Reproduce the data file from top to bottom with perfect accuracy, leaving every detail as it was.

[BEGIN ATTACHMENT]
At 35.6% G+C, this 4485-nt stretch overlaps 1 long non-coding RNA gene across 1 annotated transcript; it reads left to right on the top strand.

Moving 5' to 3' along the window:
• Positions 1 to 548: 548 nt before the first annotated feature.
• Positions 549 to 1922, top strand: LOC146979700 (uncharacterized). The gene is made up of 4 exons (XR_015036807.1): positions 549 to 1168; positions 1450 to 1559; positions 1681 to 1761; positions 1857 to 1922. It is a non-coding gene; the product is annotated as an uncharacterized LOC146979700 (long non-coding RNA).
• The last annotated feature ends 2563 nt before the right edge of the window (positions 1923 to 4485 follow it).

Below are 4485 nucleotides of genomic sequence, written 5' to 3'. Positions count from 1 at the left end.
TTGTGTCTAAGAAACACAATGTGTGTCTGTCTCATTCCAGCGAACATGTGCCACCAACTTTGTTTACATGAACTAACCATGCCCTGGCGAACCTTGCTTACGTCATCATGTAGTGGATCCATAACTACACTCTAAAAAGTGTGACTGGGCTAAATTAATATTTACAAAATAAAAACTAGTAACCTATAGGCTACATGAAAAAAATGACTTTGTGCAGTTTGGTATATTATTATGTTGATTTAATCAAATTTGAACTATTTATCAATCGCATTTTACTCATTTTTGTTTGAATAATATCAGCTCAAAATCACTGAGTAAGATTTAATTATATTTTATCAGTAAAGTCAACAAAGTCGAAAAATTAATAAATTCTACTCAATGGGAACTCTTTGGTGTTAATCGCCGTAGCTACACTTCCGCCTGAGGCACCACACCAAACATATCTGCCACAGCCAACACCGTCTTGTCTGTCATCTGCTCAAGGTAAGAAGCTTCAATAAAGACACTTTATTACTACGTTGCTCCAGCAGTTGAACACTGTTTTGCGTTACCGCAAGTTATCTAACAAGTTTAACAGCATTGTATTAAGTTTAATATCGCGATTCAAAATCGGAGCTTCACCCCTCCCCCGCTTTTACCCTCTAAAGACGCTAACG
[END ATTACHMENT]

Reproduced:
At 35.6% G+C, this 4485-nt stretch overlaps 1 long non-coding RNA gene across 1 annotated transcript; it reads left to right on the top strand.

Moving 5' to 3' along the window:
• Positions 1 to 548: 548 nt before the first annotated feature.
• Positions 549 to 1922, top strand: LOC146979700 (uncharacterized). The gene is made up of 4 exons (XR_015036807.1): positions 549 to 1168; positions 1450 to 1559; positions 1681 to 1761; positions 1857 to 1922. It is a non-coding gene; the product is annotated as an uncharacterized LOC146979700 (long non-coding RNA).
• The last annotated feature ends 2563 nt before the right edge of the window (positions 1923 to 4485 follow it).

Below are 4485 nucleotides of genomic sequence, written 5' to 3'. Positions count from 1 at the left end.
TTGTGTCTAAGAAACACAATGTGTGTCTGTCTCATTCCAGCGAACATGTGCCACCAACTTTGTTTACATGAACTAACCATGCCCTGGCGAACCTTGCTTACGTCATCATGTAGTGGATCCATAACTACACTCTAAAAAGTGTGACTGGGCTAAATTAATATTTACAAAATAAAAACTAGTAACCTATAGGCTACATGAAAAAAATGACTTTGTGCAGTTTGGTATATTATTATGTTGATTTAATCAAATTTGAACTATTTATCAATCGCATTTTACTCATTTTTGTTTGAATAATATCAGCTCAAAATCACTGAGTAAGATTTAATTATATTTTATCAGTAAAGTCAACAAAGTCGAAAAATTAATAAATTCTACTCAATGGGAACTCTTTGGTGTTAATCGCCGTAGCTACACTTCCGCCTGAGGCACCACACCAAACATATCTGCCACAGCCAACACCGTCTTGTCTGTCATCTGCTCAAGGTAAGAAGCTTCAATAAAGACACTTTATTACTACGTTGCTCCAGCAGTTGAACACTGTTTTGCGTTACCGCAAGTTATCTAACAAGTTTAACAGCATTGTATTAAGTTTAATATCGCGATTCAAAATCGGAGCTTCACCCCTCCCCCGCTTTTACCCTCTAAAGACGCTAACG